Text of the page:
Khluwe said that, “in addition to taking initiatives to update university curricula, organizing a program for professors in universities, and organizing staff and student exchange programs, Europe will encourage African universities to engage Africans in European-based companies.” can facilitate workplace-based learning opportunities for students in Africa”. He also suggested a freely accessible, dedicated TV channel for maths and science for both school and university students.

Chaba said an effective way to support the role of African universities in developing a knowledge-based economy for Europe is through international mobility programs for academic staff, support professionals and students. “This can provide valuable opportunities to learn from other environments and can be a powerful catalyst for innovation and development of local solutions. However, it is important to recognize that solutions and approaches from the Global North can only be transferred to the Global South and may not be implemented, especially in developing contexts,” she pointed out. “Any collaboration must prioritize mutual learning and respect for local knowledge and needs.”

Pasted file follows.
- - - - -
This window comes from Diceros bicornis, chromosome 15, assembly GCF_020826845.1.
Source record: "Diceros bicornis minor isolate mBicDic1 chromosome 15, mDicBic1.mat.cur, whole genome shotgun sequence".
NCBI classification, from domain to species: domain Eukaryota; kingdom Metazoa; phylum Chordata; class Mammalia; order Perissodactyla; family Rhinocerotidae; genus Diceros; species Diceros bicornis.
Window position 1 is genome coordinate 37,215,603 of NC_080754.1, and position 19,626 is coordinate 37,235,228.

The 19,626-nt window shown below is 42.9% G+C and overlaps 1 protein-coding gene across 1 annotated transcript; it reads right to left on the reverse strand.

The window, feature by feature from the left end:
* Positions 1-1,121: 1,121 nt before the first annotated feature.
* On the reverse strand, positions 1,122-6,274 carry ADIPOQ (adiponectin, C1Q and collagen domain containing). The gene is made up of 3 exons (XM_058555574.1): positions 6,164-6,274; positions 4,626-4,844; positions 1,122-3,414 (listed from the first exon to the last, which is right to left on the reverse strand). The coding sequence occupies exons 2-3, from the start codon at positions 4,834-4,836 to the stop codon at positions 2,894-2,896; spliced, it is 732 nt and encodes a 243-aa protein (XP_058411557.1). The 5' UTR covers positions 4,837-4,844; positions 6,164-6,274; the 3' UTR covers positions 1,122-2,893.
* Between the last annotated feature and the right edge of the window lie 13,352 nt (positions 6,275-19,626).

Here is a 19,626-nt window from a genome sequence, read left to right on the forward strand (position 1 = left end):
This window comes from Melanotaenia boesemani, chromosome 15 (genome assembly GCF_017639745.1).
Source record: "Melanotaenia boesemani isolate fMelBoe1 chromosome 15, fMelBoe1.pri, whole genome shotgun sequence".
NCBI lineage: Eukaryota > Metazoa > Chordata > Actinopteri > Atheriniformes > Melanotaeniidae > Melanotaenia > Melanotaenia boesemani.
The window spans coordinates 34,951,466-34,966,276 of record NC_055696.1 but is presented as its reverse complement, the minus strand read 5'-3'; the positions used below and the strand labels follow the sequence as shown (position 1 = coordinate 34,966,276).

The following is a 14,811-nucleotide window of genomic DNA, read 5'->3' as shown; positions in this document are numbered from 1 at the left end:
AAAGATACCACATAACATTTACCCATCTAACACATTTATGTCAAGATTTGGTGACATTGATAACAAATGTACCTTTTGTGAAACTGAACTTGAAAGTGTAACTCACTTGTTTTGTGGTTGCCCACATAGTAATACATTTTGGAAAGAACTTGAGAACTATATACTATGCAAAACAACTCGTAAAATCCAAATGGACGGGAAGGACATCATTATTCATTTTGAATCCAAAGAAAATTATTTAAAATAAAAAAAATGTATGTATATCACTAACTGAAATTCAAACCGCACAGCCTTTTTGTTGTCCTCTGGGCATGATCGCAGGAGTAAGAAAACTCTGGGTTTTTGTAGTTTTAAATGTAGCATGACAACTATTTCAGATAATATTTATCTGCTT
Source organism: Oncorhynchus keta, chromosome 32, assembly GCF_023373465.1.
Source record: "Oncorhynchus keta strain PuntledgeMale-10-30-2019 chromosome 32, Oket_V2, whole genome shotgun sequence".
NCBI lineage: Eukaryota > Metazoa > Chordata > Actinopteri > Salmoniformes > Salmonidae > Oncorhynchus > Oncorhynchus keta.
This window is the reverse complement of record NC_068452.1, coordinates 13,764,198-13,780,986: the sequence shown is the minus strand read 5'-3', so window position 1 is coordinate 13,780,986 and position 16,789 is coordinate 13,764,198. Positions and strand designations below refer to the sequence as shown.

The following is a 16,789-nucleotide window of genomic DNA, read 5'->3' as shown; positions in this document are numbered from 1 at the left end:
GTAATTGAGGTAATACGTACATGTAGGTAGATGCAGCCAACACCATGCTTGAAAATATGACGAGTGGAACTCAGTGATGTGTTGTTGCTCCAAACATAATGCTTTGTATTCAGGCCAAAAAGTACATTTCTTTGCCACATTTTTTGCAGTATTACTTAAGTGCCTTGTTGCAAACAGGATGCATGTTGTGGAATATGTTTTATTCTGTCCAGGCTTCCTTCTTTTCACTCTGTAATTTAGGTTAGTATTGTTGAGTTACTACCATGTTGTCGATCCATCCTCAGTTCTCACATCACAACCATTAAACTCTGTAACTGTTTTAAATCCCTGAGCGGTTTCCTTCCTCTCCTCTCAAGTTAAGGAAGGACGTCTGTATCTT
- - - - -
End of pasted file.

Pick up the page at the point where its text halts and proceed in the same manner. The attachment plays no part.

To ensure that Africa-Europe cooperation is informed by principles of equity, it is essential that Europe consider diversifying its investments and directing its financial resources into areas of collaborative research that align with the development imperatives of African countries. be aligned.

On a more practical level, Europe can help African universities increase the role of STIs in the development of knowledge-based economies by taking a number of measures. Chaba suggested that this include funding tools and programs that could help African universities develop and equip their technology transfer offices and encourage their contribution to innovation by directing funding to collaborative research Are.

“Measures also include creating tools that allow African students to work in large industries such as engineering and space science and with SMMEs (small, medium and micro-enterprises) in Europe, as well as increasing coordination and encouraging collaboration between large industry and Support financing instruments. , SMME, Academics and Govt.